• Have a good grasp of the content your kid’s favorite websites

If you come across as tech-savvy, your kids will view you as an authority on internet matters. This makes them more receptive to any advice you offer regarding safe internet use. 

Consequently, they’re less likely to engage in inappropriate internet conduct.

Preach Accountability

As a parent, the best way to keep your kids safe in any environment is to teach them how to make good decisions. This is the same approach you should take with the internet as well.

Start by making your kids aware of the dangers that lurk online. Discourage them from sharing sensitive information on the internet, and explain the impact of leaving undesirable digital footprints. Help them see that they should use the internet cautiously.

Additionally, it would be best to tell your kids how you expect them to behave online. Set ground rules around internet and tech devices, like limiting their screen time and asking that they don’t use their devices in the bedroom. 

Another clever way to stay informed about what your kids are doing on the internet is to join their social circles. Follow them on Instagram, befriend them on FaceBook, and watch their TikTok videos. 

Granted, they may not be very keen on being your friend on social media sites. But this does not mean that you should give up. If they are resistant at first, make it a precondition to accessing their devices. They will likely comply.

Use Parental Controls

An excellent way to put your mind at ease is to use parental control software on your children’s devices. These include filters that restrict your kids’ access to potentially inappropriate content.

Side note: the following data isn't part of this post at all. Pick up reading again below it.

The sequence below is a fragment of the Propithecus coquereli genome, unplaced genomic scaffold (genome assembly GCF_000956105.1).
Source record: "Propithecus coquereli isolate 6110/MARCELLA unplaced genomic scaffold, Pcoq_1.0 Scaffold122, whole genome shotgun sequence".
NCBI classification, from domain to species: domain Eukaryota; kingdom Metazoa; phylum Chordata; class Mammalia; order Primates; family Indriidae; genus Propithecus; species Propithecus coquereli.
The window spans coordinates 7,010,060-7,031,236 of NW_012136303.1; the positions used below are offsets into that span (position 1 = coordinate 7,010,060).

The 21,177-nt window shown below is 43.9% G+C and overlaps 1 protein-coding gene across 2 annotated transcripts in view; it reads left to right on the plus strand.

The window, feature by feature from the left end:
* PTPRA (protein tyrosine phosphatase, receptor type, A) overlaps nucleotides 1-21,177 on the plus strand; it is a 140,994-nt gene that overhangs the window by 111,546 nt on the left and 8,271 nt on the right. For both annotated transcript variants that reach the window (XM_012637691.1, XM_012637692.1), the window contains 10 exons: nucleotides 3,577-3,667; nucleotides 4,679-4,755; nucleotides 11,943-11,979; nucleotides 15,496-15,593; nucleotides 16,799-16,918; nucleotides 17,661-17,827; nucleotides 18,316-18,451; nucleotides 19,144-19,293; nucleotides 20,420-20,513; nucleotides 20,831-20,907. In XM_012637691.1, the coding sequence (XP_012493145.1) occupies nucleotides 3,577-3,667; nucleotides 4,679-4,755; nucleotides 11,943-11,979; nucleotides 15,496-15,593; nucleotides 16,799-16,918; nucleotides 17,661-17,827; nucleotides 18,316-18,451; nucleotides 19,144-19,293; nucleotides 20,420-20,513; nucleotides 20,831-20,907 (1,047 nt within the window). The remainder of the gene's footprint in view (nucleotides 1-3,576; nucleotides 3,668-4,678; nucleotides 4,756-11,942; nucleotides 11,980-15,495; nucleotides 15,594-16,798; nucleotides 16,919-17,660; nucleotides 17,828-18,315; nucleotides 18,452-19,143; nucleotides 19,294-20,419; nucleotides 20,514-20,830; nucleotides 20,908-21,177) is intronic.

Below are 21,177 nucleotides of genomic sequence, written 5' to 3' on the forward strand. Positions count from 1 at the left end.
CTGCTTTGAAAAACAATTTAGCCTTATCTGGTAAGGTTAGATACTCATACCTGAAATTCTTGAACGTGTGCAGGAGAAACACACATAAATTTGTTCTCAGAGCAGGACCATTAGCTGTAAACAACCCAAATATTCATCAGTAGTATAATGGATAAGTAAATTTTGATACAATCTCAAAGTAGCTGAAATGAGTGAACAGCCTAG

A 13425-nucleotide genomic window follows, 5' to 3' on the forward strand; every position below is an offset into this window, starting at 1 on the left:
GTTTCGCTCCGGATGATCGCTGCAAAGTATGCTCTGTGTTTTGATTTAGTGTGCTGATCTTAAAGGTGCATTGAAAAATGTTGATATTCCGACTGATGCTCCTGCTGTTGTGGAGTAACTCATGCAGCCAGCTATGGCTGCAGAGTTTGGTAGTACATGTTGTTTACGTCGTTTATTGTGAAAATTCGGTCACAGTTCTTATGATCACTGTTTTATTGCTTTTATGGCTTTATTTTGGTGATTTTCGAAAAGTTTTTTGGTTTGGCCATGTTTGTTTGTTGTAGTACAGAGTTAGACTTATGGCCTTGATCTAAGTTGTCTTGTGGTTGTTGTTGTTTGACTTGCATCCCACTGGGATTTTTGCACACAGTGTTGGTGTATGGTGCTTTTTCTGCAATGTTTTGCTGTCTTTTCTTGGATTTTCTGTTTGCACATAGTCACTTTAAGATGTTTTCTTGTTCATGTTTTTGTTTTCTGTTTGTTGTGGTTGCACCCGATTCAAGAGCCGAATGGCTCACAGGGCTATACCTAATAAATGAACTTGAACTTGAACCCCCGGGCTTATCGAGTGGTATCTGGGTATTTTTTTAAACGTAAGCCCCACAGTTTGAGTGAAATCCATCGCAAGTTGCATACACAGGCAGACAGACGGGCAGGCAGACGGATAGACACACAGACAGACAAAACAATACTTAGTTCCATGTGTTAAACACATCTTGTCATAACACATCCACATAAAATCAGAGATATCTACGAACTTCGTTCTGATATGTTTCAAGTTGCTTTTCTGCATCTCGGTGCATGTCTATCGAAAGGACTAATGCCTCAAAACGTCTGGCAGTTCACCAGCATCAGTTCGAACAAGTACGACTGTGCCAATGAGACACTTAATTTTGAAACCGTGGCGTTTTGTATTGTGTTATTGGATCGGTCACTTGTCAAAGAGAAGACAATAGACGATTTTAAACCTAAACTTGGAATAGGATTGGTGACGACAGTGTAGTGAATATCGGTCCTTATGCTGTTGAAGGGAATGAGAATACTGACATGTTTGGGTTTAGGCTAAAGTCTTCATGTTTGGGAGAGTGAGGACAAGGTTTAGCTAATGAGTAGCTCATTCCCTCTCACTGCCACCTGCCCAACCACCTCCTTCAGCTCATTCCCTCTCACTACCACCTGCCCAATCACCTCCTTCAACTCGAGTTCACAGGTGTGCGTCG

You could also use software that limits how much time kids can spend on their phones and tablets. If you think that your children are engaging in risky online behavior, you can install the best spying app for iphone on their devices. 

This allows you discreet yet unfettered access to their every activity, enabling you to act promptly on suspicious activity. 

In addition, spyware is highly effective with older kids who know how to erase their search history.

Put Devices in a Public Place

One of the best ways to ensure that you are always aware of your kids using their devices is to have them in a public place. Place the monitor such that you can quickly glance over it and get a general idea of what your children are viewing. 

You can also have a rule prohibiting screens in the bedroom where it is difficult to supervise your kids. 

However, this is not to say that you should be a helicopter parent. You don’t want your kids to view you as overbearing and controlling. Instead, you want them to know that you can see what they are generally doing but are happy to allow their independent internet exploration.

Use Tech With Your Kids

As a parent, embracing technology can open communication channels, you never imagined. Kids are generally more comfortable texting than speaking face to face. So take advantage of this fact and get to learn more about your kids.